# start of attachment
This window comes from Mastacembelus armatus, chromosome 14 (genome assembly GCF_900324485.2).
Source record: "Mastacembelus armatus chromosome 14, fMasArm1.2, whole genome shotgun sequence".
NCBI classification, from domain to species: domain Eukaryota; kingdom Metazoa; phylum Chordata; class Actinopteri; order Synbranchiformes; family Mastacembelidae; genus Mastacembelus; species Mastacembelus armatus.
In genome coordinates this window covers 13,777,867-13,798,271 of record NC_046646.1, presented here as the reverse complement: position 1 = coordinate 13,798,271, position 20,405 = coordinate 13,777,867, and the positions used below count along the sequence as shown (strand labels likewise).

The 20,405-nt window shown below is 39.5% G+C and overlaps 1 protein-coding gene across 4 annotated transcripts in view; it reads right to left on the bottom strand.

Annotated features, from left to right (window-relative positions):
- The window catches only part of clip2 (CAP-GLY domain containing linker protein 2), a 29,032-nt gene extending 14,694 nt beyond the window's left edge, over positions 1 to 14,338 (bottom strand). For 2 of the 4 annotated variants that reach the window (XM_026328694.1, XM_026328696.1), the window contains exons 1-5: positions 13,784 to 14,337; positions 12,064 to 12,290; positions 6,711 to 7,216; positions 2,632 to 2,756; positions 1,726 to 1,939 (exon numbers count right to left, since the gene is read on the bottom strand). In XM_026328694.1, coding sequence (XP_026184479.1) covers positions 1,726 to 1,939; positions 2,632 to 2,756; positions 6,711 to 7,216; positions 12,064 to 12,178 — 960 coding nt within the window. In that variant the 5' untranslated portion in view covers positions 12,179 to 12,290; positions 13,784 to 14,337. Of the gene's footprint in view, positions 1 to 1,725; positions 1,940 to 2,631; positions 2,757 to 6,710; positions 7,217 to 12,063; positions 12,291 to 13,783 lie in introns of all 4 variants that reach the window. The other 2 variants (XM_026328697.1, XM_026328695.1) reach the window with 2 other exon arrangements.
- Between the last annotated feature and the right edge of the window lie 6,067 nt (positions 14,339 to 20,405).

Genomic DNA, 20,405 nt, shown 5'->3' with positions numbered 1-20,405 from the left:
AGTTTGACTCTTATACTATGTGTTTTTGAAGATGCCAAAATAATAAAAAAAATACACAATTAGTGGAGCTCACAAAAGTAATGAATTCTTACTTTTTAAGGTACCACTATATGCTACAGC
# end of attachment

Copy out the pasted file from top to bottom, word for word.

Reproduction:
This window comes from Mastacembelus armatus, chromosome 14 (genome assembly GCF_900324485.2).
Source record: "Mastacembelus armatus chromosome 14, fMasArm1.2, whole genome shotgun sequence".
NCBI classification, from domain to species: domain Eukaryota; kingdom Metazoa; phylum Chordata; class Actinopteri; order Synbranchiformes; family Mastacembelidae; genus Mastacembelus; species Mastacembelus armatus.
In genome coordinates this window covers 13,777,867-13,798,271 of record NC_046646.1, presented here as the reverse complement: position 1 = coordinate 13,798,271, position 20,405 = coordinate 13,777,867, and the positions used below count along the sequence as shown (strand labels likewise).

The 20,405-nt window shown below is 39.5% G+C and overlaps 1 protein-coding gene across 4 annotated transcripts in view; it reads right to left on the bottom strand.

Annotated features, from left to right (window-relative positions):
- The window catches only part of clip2 (CAP-GLY domain containing linker protein 2), a 29,032-nt gene extending 14,694 nt beyond the window's left edge, over positions 1 to 14,338 (bottom strand). For 2 of the 4 annotated variants that reach the window (XM_026328694.1, XM_026328696.1), the window contains exons 1-5: positions 13,784 to 14,337; positions 12,064 to 12,290; positions 6,711 to 7,216; positions 2,632 to 2,756; positions 1,726 to 1,939 (exon numbers count right to left, since the gene is read on the bottom strand). In XM_026328694.1, coding sequence (XP_026184479.1) covers positions 1,726 to 1,939; positions 2,632 to 2,756; positions 6,711 to 7,216; positions 12,064 to 12,178 — 960 coding nt within the window. In that variant the 5' untranslated portion in view covers positions 12,179 to 12,290; positions 13,784 to 14,337. Of the gene's footprint in view, positions 1 to 1,725; positions 1,940 to 2,631; positions 2,757 to 6,710; positions 7,217 to 12,063; positions 12,291 to 13,783 lie in introns of all 4 variants that reach the window. The other 2 variants (XM_026328697.1, XM_026328695.1) reach the window with 2 other exon arrangements.
- Between the last annotated feature and the right edge of the window lie 6,067 nt (positions 14,339 to 20,405).

Genomic DNA, 20,405 nt, shown 5'->3' with positions numbered 1-20,405 from the left:
AGTTTGACTCTTATACTATGTGTTTTTGAAGATGCCAAAATAATAAAAAAAATACACAATTAGTGGAGCTCACAAAAGTAATGAATTCTTACTTTTTAAGGTACCACTATATGCTACAGC